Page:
Amita Bhaduriposted 1 month 1 week agoread more
  • The Amphan cyclone that struck the Sundarbans in the month of May this year has wreaked havoc in the area destroying lives and livelihood. A lot of the locals living in the Sundarbans depend on animal husbandry and fishing to earn a living. The cyclone destroyed animal rearing shelters and swept awa...
    Amita Bhaduriposted 1 month 2 weeks agoread more
  • UN’s recognition of safe and clean drinking water and sanitation as a human right recently hit a decade and this makes us ponder even more about the situation in the Sundarbans after the Amphan cyclone. The destruction caused by Amphan in the Sundarbans poses a massive threat to the very right to ...
    Amita Bhaduriposted 1 month 2 weeks agoread more
  • Monsoon 2020: Countrywide deficit of 10 percent in July; September may have heavy rains As per data from the India Meteorological Department, July experienced deficient rains due to a monsoon trough (line of low pressure) moving towards the Himalayan foothills repeatedly, which left many parts of n...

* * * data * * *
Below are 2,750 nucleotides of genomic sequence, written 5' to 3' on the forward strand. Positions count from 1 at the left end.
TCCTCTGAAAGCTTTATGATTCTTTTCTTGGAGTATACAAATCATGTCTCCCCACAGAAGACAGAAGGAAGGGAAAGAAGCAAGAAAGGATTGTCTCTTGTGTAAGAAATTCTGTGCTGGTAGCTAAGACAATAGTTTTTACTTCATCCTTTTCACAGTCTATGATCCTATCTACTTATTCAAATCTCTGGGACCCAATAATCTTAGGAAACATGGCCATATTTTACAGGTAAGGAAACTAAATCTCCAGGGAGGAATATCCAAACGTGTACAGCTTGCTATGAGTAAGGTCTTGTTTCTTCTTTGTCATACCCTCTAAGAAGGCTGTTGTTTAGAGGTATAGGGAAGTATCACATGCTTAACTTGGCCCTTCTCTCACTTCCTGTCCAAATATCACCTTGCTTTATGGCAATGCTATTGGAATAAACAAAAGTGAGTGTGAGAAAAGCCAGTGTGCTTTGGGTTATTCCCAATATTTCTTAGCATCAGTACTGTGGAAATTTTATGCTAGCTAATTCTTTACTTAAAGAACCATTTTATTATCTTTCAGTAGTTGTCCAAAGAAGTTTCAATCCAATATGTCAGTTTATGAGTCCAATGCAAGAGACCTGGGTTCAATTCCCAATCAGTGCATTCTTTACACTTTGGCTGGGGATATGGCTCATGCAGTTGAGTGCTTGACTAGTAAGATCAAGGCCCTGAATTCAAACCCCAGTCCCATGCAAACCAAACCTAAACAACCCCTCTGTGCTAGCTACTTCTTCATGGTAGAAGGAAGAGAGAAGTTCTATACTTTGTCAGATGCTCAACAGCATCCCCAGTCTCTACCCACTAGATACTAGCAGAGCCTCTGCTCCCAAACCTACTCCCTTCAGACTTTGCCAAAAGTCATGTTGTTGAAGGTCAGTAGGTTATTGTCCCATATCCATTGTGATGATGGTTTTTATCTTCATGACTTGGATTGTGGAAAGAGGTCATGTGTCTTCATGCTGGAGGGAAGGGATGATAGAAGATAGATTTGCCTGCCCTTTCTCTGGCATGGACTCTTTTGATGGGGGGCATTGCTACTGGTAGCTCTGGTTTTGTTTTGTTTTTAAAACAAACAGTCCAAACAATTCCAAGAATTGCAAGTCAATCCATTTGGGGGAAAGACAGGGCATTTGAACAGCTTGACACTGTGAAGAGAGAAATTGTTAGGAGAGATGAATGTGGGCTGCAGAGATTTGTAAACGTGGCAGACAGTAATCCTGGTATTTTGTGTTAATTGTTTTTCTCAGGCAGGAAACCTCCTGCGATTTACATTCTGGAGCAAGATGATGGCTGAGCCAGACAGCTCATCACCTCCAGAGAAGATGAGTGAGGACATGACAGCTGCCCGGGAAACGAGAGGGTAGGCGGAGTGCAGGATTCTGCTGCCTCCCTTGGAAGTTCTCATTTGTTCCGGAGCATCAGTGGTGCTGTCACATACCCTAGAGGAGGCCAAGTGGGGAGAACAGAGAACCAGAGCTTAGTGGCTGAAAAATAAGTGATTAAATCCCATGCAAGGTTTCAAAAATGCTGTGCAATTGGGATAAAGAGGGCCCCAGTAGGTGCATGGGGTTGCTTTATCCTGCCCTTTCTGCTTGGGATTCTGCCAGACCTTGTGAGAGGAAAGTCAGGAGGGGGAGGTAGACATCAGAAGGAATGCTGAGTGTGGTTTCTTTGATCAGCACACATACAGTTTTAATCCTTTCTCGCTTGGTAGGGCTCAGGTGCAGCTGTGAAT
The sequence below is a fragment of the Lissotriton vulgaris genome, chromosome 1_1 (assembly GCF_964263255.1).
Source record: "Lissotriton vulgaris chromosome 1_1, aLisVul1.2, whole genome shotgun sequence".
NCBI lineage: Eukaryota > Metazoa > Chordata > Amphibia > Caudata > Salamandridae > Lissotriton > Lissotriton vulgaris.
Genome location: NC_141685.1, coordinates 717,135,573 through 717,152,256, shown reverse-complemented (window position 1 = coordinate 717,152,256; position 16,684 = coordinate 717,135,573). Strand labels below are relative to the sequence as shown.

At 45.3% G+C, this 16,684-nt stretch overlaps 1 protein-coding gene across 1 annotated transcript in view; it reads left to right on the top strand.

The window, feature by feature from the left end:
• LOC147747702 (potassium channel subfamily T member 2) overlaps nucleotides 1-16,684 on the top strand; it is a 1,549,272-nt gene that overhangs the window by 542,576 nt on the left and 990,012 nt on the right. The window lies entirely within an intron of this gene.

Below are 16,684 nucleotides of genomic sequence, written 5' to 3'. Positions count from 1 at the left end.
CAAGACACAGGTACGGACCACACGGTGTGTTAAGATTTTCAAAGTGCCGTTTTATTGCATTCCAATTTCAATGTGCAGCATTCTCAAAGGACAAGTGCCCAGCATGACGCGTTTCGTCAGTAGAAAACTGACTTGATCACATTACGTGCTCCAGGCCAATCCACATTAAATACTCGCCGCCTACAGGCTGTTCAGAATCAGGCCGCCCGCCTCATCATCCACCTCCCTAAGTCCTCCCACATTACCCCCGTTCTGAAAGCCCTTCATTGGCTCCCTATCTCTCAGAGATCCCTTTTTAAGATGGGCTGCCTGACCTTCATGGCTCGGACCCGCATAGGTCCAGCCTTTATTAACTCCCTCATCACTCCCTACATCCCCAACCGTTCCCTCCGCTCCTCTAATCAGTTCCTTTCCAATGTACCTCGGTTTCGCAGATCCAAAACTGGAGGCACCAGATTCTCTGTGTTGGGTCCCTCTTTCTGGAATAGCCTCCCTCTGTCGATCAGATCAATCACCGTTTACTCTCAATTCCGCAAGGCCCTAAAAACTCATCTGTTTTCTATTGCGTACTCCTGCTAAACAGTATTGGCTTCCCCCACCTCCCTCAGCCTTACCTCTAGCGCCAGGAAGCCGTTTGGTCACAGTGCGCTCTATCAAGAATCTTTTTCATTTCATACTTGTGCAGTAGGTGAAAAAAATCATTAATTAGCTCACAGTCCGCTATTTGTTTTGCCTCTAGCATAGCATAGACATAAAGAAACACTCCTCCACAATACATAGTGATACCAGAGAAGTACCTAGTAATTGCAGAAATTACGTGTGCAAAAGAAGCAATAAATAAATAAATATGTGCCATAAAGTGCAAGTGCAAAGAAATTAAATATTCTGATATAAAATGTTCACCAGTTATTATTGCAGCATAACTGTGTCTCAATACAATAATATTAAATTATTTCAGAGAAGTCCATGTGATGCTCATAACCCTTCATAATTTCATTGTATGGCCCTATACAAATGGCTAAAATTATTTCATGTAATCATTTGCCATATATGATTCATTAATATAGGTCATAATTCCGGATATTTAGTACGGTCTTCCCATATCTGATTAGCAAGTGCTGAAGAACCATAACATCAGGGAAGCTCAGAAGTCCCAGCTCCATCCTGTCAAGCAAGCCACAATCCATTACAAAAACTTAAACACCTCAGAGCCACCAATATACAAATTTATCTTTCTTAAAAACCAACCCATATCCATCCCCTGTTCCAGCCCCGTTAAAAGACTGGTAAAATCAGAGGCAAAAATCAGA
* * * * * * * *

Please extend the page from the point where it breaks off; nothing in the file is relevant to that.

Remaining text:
Swati Bansalposted 1 month 2 weeks agoread more
  • Urban India, in the grip of the pandemic While the Covid -19 pandemic has spread its tentacles both in urban and rural areas in India, it has been found to be most active in urban areas with the cases rising at precarious levels in all the major metropolitan cities in the country. The situation has...
    aarti kelkar kh...posted 1 month 2 weeks agoread more
  • Come monsoons and vector borne diseases start making headlines every year in many parts of India, especially mosquito borne diseases like dengue, malaria, chikungunya and Japanese encephalitis. What are vector borne diseases Vector borne diseases are caused by infectious agents such as parasites, ...
    aarti kelkar kh...posted 1 month 3 weeks agoread more
  • Through no fault of their own, migrants were forced to leave the cities after the government imposed a Covid-19 induced national lockdown in late March. After losing their work, fearing they would run out of cash and food they trudged back along with their families to the villages in search of human...